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this is why one of Columbia's tallest is along I-77 and a reason why Greenville's skyline isnt reflective of its prosperity and population.

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There will be no new buildings in downtown Greensboro for years. Lending has stopped! No banks are lending money for any development unless there is significant money down. The greensboro real estate market is frozen, both residential and commercial. Greensboro has a low income demographic which does not present itself well to large scale commercial development. This is a great place if you prefer a inexpensive, slow pace of life. Nothing wrong with that, just be realistic about the facts and realities of living here.

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Lending has not completly stopped. The amount of lending has decreased. We shall see what happens. All I know is at least one high-rise hotel proposal and one office tower proposal is under consideration. Even in a bad economy, high-rise construction continues in other cities. I see no reason why it cant happen in Greensboro. Now will a tower be under construction this year? of course not. But in the next two or three years expect to see some projects break ground, especially after the democrats take back the White House and get the U.S. economy back on track.

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This is why I've said that it will probably take an outside investor with significant resources and a proven track record of delivering to bulk up Greensboro's skyline. They will have a better chance of success in the current economic climate.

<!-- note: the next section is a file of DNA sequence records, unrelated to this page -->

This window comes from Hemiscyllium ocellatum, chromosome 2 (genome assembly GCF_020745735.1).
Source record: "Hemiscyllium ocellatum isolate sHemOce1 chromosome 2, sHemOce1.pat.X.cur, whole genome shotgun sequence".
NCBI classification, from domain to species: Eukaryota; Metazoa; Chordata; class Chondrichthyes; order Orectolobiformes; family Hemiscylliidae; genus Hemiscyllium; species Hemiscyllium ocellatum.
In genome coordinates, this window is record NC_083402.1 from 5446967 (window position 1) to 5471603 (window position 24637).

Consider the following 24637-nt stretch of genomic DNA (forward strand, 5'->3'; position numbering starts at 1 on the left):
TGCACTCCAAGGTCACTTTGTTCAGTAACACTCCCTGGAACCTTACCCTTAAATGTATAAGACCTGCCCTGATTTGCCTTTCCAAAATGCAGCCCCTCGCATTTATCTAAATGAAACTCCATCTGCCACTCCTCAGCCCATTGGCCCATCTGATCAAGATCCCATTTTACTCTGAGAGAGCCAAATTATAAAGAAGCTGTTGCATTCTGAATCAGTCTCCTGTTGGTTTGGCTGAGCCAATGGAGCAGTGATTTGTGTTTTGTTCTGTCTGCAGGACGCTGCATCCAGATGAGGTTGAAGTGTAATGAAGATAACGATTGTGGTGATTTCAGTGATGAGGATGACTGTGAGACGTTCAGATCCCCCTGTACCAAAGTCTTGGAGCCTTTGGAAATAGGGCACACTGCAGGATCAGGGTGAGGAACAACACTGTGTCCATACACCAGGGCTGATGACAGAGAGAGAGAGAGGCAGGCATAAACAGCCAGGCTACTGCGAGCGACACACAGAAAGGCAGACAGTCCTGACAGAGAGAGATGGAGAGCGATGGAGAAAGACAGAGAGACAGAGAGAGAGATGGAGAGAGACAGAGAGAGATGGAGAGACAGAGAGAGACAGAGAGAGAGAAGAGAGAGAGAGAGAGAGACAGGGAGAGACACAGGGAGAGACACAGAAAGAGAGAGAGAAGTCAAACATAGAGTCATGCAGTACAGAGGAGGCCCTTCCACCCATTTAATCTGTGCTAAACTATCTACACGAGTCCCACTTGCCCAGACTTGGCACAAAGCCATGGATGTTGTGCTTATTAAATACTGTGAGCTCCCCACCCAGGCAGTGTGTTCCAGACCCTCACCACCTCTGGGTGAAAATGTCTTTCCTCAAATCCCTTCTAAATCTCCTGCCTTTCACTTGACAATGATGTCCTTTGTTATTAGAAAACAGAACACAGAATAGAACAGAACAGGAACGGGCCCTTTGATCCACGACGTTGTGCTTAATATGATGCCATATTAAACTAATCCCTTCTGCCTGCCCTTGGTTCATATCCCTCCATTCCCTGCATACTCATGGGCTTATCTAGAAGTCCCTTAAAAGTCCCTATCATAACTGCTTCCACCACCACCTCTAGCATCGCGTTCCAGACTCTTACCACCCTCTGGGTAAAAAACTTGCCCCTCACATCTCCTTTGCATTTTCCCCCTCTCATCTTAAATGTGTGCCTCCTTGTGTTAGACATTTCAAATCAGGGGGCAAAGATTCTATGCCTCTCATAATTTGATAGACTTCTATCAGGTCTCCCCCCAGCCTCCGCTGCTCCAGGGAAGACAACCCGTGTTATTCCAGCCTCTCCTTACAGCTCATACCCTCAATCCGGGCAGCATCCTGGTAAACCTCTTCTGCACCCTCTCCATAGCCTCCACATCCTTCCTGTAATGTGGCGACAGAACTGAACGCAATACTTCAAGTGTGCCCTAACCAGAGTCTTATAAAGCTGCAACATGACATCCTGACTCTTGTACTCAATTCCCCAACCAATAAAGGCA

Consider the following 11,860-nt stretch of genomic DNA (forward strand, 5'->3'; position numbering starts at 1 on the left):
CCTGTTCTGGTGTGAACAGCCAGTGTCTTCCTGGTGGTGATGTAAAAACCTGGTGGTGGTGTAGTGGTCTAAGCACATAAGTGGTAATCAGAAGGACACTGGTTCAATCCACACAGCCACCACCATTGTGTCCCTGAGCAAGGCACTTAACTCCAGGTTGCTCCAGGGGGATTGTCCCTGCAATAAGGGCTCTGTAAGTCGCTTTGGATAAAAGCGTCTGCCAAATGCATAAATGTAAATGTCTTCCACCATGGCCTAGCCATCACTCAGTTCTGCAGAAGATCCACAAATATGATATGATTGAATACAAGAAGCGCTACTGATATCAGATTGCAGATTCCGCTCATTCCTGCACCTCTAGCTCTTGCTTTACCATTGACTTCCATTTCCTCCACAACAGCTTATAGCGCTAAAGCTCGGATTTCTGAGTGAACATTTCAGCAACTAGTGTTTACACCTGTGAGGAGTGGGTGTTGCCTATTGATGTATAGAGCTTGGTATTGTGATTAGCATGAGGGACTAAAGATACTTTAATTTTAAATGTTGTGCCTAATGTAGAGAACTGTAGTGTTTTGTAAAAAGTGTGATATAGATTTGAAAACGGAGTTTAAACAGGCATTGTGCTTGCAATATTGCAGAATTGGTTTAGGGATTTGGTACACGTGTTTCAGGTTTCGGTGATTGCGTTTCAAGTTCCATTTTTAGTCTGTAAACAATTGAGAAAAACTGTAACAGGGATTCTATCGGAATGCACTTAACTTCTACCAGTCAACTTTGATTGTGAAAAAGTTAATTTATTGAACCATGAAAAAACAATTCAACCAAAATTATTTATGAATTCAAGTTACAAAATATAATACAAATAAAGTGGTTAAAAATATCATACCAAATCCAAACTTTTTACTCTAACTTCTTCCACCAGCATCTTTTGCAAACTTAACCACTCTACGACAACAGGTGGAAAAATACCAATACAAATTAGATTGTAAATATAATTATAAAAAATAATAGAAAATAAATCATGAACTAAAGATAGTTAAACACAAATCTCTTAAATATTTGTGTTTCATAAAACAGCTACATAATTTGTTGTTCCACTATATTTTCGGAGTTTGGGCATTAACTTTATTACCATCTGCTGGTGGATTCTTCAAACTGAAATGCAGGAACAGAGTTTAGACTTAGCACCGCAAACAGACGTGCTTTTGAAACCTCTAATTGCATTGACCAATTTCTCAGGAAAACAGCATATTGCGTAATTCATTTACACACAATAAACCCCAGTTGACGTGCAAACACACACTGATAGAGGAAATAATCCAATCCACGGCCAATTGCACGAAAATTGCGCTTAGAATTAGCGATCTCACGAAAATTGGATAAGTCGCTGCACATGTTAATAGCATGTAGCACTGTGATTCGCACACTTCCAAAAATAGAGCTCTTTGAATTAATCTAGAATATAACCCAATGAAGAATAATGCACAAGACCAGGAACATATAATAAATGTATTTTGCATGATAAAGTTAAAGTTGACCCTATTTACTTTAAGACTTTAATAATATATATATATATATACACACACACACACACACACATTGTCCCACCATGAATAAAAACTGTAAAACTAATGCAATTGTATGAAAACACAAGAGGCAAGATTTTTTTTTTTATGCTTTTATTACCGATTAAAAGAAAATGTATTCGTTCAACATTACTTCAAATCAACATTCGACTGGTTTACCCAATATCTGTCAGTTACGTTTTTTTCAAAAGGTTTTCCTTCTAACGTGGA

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I honestly don't think Greensboro will ever see a 'flood' of highrise projects for it's downtown. So many office projects have spread out across the city to be very 'auto-friendly.' The type of office development Greensboro sees is more backoffice type operations instead of corporate or even regional headquarters. Until the city breaks that trend, the prevailing trend in downtown Greensboro will be low and mid-rise mainly.

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We're talking about one tower out of several downtown that was built in the early 70's--the upswing of the growth of the suburbs. We also can't forget about land costs, which are generally cheaper in the suburbs.

The reasons for Greenville's relatively small skyline somewhat correlate with Greensboro's. Greenville's economic strength lies in engineering, high-tech manufacturing, etc.--sectors that require more industrial space than office space. Even if the office buildings that were built elsewhere than downtown were actually built downtown, the skyline still wouldn't be reflective of the metro area population.

I'm not saying that visibility isn't a factor in where office highrises get built, but I think it's far from being the major factor.